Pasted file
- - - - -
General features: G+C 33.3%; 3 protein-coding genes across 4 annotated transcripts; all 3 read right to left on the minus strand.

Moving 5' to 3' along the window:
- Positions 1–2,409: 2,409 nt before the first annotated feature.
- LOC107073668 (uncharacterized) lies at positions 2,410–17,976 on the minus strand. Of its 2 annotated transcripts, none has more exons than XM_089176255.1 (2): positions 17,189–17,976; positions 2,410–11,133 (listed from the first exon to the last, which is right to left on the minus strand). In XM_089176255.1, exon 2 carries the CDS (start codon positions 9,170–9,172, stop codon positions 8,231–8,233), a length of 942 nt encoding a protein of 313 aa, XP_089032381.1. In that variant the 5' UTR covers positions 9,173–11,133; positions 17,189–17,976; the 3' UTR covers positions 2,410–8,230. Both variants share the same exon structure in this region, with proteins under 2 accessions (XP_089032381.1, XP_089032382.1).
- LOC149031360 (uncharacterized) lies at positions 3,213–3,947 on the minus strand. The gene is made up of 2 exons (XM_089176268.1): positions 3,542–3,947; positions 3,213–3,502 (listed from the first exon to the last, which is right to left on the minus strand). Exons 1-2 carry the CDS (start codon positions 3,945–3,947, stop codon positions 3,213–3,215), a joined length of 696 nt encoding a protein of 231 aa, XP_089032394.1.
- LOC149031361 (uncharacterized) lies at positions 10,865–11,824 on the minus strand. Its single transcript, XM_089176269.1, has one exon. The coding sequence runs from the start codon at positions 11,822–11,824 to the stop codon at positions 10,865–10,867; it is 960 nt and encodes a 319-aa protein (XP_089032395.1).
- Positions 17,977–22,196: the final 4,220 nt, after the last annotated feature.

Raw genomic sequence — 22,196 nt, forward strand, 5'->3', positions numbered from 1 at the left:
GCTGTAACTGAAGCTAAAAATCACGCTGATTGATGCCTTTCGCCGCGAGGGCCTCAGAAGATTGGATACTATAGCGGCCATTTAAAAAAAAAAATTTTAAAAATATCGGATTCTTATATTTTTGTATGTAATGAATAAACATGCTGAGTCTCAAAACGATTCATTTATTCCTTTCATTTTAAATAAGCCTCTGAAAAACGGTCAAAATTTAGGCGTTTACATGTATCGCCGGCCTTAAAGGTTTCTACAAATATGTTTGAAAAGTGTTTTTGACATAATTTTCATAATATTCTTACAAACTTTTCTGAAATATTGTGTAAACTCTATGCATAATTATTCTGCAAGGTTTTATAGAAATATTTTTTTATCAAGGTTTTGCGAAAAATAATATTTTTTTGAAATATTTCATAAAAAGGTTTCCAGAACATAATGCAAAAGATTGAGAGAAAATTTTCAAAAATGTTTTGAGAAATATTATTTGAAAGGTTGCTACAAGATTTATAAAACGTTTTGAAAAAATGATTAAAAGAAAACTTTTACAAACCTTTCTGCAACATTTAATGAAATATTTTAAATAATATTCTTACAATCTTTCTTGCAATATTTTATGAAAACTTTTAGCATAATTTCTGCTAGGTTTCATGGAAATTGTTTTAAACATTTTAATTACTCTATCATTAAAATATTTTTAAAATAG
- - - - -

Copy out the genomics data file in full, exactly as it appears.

General features: G+C 33.3%; 3 protein-coding genes across 4 annotated transcripts; all 3 read right to left on the minus strand.

Moving 5' to 3' along the window:
- Positions 1–2,409: 2,409 nt before the first annotated feature.
- LOC107073668 (uncharacterized) lies at positions 2,410–17,976 on the minus strand. Of its 2 annotated transcripts, none has more exons than XM_089176255.1 (2): positions 17,189–17,976; positions 2,410–11,133 (listed from the first exon to the last, which is right to left on the minus strand). In XM_089176255.1, exon 2 carries the CDS (start codon positions 9,170–9,172, stop codon positions 8,231–8,233), a length of 942 nt encoding a protein of 313 aa, XP_089032381.1. In that variant the 5' UTR covers positions 9,173–11,133; positions 17,189–17,976; the 3' UTR covers positions 2,410–8,230. Both variants share the same exon structure in this region, with proteins under 2 accessions (XP_089032381.1, XP_089032382.1).
- LOC149031360 (uncharacterized) lies at positions 3,213–3,947 on the minus strand. The gene is made up of 2 exons (XM_089176268.1): positions 3,542–3,947; positions 3,213–3,502 (listed from the first exon to the last, which is right to left on the minus strand). Exons 1-2 carry the CDS (start codon positions 3,945–3,947, stop codon positions 3,213–3,215), a joined length of 696 nt encoding a protein of 231 aa, XP_089032394.1.
- LOC149031361 (uncharacterized) lies at positions 10,865–11,824 on the minus strand. Its single transcript, XM_089176269.1, has one exon. The coding sequence runs from the start codon at positions 11,822–11,824 to the stop codon at positions 10,865–10,867; it is 960 nt and encodes a 319-aa protein (XP_089032395.1).
- Positions 17,977–22,196: the final 4,220 nt, after the last annotated feature.

Raw genomic sequence — 22,196 nt, forward strand, 5'->3', positions numbered from 1 at the left:
GCTGTAACTGAAGCTAAAAATCACGCTGATTGATGCCTTTCGCCGCGAGGGCCTCAGAAGATTGGATACTATAGCGGCCATTTAAAAAAAAAAATTTTAAAAATATCGGATTCTTATATTTTTGTATGTAATGAATAAACATGCTGAGTCTCAAAACGATTCATTTATTCCTTTCATTTTAAATAAGCCTCTGAAAAACGGTCAAAATTTAGGCGTTTACATGTATCGCCGGCCTTAAAGGTTTCTACAAATATGTTTGAAAAGTGTTTTTGACATAATTTTCATAATATTCTTACAAACTTTTCTGAAATATTGTGTAAACTCTATGCATAATTATTCTGCAAGGTTTTATAGAAATATTTTTTTATCAAGGTTTTGCGAAAAATAATATTTTTTTGAAATATTTCATAAAAAGGTTTCCAGAACATAATGCAAAAGATTGAGAGAAAATTTTCAAAAATGTTTTGAGAAATATTATTTGAAAGGTTGCTACAAGATTTATAAAACGTTTTGAAAAAATGATTAAAAGAAAACTTTTACAAACCTTTCTGCAACATTTAATGAAATATTTTAAATAATATTCTTACAATCTTTCTTGCAATATTTTATGAAAACTTTTAGCATAATTTCTGCTAGGTTTCATGGAAATTGTTTTAAACATTTTAATTACTCTATCATTAAAATATTTTTAAAATAG